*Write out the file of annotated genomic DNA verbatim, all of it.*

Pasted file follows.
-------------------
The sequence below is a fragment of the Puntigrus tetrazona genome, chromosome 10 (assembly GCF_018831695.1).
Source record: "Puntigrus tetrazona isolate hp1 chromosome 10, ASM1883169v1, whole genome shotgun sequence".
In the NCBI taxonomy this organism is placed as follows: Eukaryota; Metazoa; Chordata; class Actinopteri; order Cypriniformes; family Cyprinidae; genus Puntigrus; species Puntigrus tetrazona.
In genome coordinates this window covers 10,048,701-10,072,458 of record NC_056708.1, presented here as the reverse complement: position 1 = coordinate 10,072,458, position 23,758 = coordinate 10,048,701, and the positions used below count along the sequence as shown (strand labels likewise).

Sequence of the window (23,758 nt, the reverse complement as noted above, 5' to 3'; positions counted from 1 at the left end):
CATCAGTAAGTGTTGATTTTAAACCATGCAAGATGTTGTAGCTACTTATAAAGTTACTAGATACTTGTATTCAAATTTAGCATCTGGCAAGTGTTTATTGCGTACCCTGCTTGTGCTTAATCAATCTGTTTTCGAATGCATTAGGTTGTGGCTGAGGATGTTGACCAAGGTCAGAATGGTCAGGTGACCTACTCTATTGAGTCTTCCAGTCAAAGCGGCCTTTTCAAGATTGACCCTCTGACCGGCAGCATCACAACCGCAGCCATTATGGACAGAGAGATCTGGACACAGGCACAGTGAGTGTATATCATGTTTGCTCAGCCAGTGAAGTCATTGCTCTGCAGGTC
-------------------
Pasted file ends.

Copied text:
The sequence below is a fragment of the Puntigrus tetrazona genome, chromosome 10 (assembly GCF_018831695.1).
Source record: "Puntigrus tetrazona isolate hp1 chromosome 10, ASM1883169v1, whole genome shotgun sequence".
In the NCBI taxonomy this organism is placed as follows: Eukaryota; Metazoa; Chordata; class Actinopteri; order Cypriniformes; family Cyprinidae; genus Puntigrus; species Puntigrus tetrazona.
In genome coordinates this window covers 10,048,701-10,072,458 of record NC_056708.1, presented here as the reverse complement: position 1 = coordinate 10,072,458, position 23,758 = coordinate 10,048,701, and the positions used below count along the sequence as shown (strand labels likewise).

Sequence of the window (23,758 nt, the reverse complement as noted above, 5' to 3'; positions counted from 1 at the left end):
CATCAGTAAGTGTTGATTTTAAACCATGCAAGATGTTGTAGCTACTTATAAAGTTACTAGATACTTGTATTCAAATTTAGCATCTGGCAAGTGTTTATTGCGTACCCTGCTTGTGCTTAATCAATCTGTTTTCGAATGCATTAGGTTGTGGCTGAGGATGTTGACCAAGGTCAGAATGGTCAGGTGACCTACTCTATTGAGTCTTCCAGTCAAAGCGGCCTTTTCAAGATTGACCCTCTGACCGGCAGCATCACAACCGCAGCCATTATGGACAGAGAGATCTGGACACAGGCACAGTGAGTGTATATCATGTTTGCTCAGCCAGTGAAGTCATTGCTCTGCAGGTC